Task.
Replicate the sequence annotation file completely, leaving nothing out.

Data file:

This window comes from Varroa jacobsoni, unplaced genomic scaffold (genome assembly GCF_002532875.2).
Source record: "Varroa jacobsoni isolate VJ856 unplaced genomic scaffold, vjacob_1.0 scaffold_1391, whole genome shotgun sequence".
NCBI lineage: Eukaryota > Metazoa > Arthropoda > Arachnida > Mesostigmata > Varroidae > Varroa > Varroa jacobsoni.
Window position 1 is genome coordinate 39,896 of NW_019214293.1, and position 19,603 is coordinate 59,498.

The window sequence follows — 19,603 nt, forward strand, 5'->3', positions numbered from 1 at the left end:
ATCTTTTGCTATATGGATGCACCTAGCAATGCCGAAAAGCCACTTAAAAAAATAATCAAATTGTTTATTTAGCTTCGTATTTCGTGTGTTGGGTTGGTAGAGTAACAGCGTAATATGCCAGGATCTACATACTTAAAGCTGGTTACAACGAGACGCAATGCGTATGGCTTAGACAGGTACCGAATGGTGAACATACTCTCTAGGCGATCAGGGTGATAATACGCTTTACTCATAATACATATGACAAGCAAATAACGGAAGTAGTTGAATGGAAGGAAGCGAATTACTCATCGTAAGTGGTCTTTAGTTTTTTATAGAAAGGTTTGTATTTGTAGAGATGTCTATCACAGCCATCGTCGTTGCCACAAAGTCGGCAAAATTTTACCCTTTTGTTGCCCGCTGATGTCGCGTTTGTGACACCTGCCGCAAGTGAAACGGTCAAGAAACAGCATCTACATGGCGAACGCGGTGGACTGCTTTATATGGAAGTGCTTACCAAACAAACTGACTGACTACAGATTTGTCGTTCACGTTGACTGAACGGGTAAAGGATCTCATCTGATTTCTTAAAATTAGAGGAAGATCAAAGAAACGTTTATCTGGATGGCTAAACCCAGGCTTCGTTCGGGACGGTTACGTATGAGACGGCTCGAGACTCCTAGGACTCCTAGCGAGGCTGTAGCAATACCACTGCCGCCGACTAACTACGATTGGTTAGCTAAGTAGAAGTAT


This window comes from Varroa jacobsoni, unplaced genomic scaffold (genome assembly GCF_002532875.2).
Source record: "Varroa jacobsoni isolate VJ856 unplaced genomic scaffold, vjacob_1.0 scaffold_1391, whole genome shotgun sequence".
NCBI lineage: Eukaryota > Metazoa > Arthropoda > Arachnida > Mesostigmata > Varroidae > Varroa > Varroa jacobsoni.
Window position 1 is genome coordinate 39,896 of NW_019214293.1, and position 19,603 is coordinate 59,498.

The window sequence follows — 19,603 nt, forward strand, 5'->3', positions numbered from 1 at the left end:
ATCTTTTGCTATATGGATGCACCTAGCAATGCCGAAAAGCCACTTAAAAAAATAATCAAATTGTTTATTTAGCTTCGTATTTCGTGTGTTGGGTTGGTAGAGTAACAGCGTAATATGCCAGGATCTACATACTTAAAGCTGGTTACAACGAGACGCAATGCGTATGGCTTAGACAGGTACCGAATGGTGAACATACTCTCTAGGCGATCAGGGTGATAATACGCTTTACTCATAATACATATGACAAGCAAATAACGGAAGTAGTTGAATGGAAGGAAGCGAATTACTCATCGTAAGTGGTCTTTAGTTTTTTATAGAAAGGTTTGTATTTGTAGAGATGTCTATCACAGCCATCGTCGTTGCCACAAAGTCGGCAAAATTTTACCCTTTTGTTGCCCGCTGATGTCGCGTTTGTGACACCTGCCGCAAGTGAAACGGTCAAGAAACAGCATCTACATGGCGAACGCGGTGGACTGCTTTATATGGAAGTGCTTACCAAACAAACTGACTGACTACAGATTTGTCGTTCACGTTGACTGAACGGGTAAAGGATCTCATCTGATTTCTTAAAATTAGAGGAAGATCAAAGAAACGTTTATCTGGATGGCTAAACCCAGGCTTCGTTCGGGACGGTTACGTATGAGACGGCTCGAGACTCCTAGGACTCCTAGCGAGGCTGTAGCAATACCACTGCCGCCGACTAACTACGATTGGTTAGCTAAGTAGAAGTAT